TIP OF THE DAY: How To Fix Runny Fruit Pies - THE NIBBLE Blog
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TIP OF THE DAY: How To Fix Runny Fruit Pies

Fruit pies are one of the joys of summer. But once you cut into your beautiful pie, the juice and fruit can spill out of the crust and into the space of the piece of pie you’ve just removed.

Unhappily called a lava flow, pan puddle or slump—or simply runny pie—you can eliminate it through experimentation with types and amounts of thickeners.

You want your pie filling to hold its shape. Where do you begin? Here’s a detailed matrix from P.J. Hamel of King Arthur Flour, who advises that every recipe needs testing until it meets your satisfaction. There is no one perfect solution.

Why? Each fruit has a different amount of pectin, a natural thickener. Each type of added thickener has a different thickening power, based on the percentage of starch it contains.

For this reason, recipes from reliable sources use a specific type and amount of thickener for a specific type of fruit. Don’t substitute either the fruit or the thickener and expect optimal results.

For example:

  • Apples contain a lot of pectin, a natural thickener. Although they release juice when cooked, they are not nearly as juicy as stone fruit or berries.
  • Stone fruits have less pectin than apples, but more than berries. They need an in-between amount of thickener.
  • Berries are the juiciest, and need the most thickener. Frozen berries release even more liquid, and require more thickener.
  • Blueberries have the most pectin of the berry group. They need a bit little less thickener than other berries.
  • Fresh cherries need less thickener than canned or frozen cherries.
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    That being said, we’re just talking runniness. Even a runny pie will still taste good.

    FRUIT PIE THICKENERS

    Pie thickeners prevent the valuable juices from running out when the pie is sliced.

    The following thickeners are listed in order from least thickening agent, with the least amount of starch, to the strongest, starchiest thickener. (The thickening power is known as gel strength among professionals.)

  • All-purpose flour. The standby for generations past, flour produces a somewhat cloudy filling. Plus, you need to use more of it than you would higher-starch thickeners.
  • Quick-cooking/instant tapioca. makes filling bright and clear, but also gives it a stippled (and for some, “gluey”) texture. Filling mixed with tapioca needs to rest 15 to 30 minutes before baking, for the tapioca to soften.
  • Instant ClearJel is a product available from King Arthur Flour, that keeps fillings thick through a broad range of temperatures. This makes it ideal for pies that will be frozen, either before or after baking.
  • Pie Filling Enhancer, another product available from King Arthur Flour, thickens fruit pie fillings the same way Instant ClearJel does. Its advantage is added ascorbic acid (a flavor enhancer), and superfine sugar, which prevents it from clumping. Pie Filling Enhancer is about half sugar; so you’ll want to reduce the sugar in your recipe as directed below. It’s OU kosher.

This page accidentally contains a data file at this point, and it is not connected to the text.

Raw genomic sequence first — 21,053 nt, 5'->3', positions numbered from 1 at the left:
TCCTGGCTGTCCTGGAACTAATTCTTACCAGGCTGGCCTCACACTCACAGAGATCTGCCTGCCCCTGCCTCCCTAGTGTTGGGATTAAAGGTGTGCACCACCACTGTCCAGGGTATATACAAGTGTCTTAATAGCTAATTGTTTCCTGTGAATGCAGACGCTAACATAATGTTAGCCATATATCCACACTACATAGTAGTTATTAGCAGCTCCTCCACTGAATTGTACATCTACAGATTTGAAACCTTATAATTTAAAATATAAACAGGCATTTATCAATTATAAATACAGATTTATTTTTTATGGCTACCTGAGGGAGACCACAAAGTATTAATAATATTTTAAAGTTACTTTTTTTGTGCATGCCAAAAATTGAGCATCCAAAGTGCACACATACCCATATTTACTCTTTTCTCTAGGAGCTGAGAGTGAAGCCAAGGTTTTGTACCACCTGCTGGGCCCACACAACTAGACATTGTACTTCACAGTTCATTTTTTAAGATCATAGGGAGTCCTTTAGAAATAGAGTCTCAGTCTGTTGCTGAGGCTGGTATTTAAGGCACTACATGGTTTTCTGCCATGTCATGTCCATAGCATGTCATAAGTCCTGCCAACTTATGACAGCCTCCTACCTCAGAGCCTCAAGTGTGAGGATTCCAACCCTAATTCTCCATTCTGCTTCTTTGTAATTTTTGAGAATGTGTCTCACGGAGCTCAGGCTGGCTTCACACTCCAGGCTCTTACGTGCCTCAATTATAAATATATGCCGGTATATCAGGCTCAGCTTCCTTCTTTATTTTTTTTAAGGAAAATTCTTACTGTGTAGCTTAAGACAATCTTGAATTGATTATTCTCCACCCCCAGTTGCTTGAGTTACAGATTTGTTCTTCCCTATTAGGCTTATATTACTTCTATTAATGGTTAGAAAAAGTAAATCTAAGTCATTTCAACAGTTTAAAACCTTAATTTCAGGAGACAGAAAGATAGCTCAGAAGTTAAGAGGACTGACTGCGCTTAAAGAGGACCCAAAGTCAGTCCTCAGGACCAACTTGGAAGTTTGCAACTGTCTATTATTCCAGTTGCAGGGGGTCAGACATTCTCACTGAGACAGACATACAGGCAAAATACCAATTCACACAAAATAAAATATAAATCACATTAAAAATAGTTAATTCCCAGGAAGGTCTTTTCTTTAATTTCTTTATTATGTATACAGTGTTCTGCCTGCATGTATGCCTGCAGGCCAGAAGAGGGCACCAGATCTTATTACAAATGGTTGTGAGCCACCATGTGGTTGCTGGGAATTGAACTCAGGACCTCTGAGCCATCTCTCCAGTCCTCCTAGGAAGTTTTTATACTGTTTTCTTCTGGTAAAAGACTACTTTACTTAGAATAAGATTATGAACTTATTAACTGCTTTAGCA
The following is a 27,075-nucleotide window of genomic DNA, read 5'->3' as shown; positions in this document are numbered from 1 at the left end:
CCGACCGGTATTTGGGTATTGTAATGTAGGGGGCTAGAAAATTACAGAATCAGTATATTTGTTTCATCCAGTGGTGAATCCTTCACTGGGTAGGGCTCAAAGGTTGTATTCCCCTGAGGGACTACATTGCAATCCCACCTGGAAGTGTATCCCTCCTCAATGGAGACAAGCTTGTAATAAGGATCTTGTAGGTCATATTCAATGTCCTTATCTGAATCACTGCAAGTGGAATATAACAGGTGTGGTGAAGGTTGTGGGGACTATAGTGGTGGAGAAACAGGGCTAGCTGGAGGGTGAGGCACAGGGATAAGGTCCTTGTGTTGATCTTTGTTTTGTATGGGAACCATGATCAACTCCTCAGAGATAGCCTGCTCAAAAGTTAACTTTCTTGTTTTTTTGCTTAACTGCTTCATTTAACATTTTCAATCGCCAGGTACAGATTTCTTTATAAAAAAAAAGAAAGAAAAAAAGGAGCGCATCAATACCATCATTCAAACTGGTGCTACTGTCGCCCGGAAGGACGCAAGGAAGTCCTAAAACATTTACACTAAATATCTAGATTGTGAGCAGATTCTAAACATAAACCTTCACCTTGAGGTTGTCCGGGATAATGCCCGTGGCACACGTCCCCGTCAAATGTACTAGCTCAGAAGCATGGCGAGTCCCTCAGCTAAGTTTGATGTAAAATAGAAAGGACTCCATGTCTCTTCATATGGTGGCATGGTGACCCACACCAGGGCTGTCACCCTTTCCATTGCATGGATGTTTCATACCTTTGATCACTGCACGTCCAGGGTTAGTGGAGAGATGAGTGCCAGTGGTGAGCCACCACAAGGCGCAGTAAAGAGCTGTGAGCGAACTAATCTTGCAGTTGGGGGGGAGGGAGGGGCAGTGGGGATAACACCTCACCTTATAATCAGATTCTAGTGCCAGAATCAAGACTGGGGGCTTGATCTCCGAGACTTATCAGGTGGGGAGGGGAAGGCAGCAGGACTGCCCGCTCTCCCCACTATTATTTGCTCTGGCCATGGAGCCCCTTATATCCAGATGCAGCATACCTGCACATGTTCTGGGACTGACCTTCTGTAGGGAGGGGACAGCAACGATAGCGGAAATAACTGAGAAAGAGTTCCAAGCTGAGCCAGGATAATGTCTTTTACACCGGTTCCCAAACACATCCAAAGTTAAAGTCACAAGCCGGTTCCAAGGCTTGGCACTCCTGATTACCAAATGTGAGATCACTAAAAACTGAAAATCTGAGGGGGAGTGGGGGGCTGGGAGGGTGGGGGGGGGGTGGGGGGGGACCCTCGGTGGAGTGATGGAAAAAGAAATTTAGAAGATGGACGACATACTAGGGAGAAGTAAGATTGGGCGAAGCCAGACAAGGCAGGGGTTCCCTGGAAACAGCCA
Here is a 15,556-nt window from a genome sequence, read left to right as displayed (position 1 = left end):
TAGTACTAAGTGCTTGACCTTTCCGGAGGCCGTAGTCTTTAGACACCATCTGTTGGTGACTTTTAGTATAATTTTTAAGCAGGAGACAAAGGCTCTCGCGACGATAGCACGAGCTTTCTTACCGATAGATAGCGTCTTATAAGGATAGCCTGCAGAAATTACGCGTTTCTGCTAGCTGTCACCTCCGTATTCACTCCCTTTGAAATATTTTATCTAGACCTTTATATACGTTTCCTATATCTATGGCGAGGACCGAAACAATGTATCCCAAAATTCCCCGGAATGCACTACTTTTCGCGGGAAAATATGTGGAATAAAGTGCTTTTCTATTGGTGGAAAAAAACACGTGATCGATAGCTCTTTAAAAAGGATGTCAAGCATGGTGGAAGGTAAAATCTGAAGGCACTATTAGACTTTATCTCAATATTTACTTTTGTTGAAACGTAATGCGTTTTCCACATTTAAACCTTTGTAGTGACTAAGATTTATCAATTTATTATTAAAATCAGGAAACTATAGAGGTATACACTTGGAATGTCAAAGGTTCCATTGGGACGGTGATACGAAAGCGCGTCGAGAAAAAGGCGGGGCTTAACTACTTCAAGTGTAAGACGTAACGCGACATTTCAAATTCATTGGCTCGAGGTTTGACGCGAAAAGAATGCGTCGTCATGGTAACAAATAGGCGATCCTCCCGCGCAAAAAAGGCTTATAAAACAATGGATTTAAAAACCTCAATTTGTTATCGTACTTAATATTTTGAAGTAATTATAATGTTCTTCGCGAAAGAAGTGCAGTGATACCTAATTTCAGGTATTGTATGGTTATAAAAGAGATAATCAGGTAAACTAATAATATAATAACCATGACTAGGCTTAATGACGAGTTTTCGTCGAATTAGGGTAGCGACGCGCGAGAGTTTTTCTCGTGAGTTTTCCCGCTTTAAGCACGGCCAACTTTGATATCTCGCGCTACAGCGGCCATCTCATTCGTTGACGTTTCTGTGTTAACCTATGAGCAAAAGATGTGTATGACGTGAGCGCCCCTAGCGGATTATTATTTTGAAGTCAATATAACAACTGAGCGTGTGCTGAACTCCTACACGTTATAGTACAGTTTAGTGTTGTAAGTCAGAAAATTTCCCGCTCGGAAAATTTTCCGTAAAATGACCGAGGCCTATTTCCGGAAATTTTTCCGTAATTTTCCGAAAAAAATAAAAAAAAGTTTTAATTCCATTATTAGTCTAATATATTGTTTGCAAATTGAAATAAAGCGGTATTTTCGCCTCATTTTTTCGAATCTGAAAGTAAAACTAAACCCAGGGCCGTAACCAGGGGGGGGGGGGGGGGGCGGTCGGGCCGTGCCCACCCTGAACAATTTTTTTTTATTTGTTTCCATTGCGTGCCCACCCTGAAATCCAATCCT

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    Blackberry Pie

    ClearJel Pie Thickener

    Pie Gate - Pie Sealer

    [1] A blackberry pie, properly thickened, holds its shape. Here’s the recipe from The Baker Chick. [2] A great thickener for frozen pies: Instant ClearJel (photo courtesy King Arthur Flour). [3] Another solution: a pie sealer or pie gate (photo courtesy Progressive International).

  • Cornstarch, like flour, gives a cloudy, semi-transparent look to filling. It can also give filling a chalky or floury taste. When using cornstarch, make sure the pie filling is bubbling up through the crust before removing your pie from the oven.
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    A note: Our mom used cornstarch in her renowned apple and blueberry pies. No one ever noticed any cloudiness, and her pies were always in demand.

    MORE TIPS TO THICKEN THE JUICES

  • Reduce the juice. After you sugar the berries, let them sit for 20 minutes or so, until juice starts to collect in the bottom of the bowl. Drain the juice into a pan, reduce it, and add it back to the berries.
  • Use a top crust with openings, such as lattice (photo #1) or cut-outs (photo #3). These allow some of the moisture in the juice to evaporate, thickening the filling. When baking a lattice or open-top pie, reduce the thickener by 1/4 teaspoon per cup of filling.
  • Golden crust and bubbling fruit does not mean the pie is finished. It may still need another 5 to 10 minutes to fully activate the thickener. This is especially true if flour or cornstarch are used.
  • Some fruit fillings will continue to thicken for 24 hours after baking. Instant ClearJel will increase the thickeners by about 15% from day 1 to day 2; quick-cooking tapioca and Pie Filling Enhancer, about 30%. Fillings thickened with flour or cornstarch will not thicken further.
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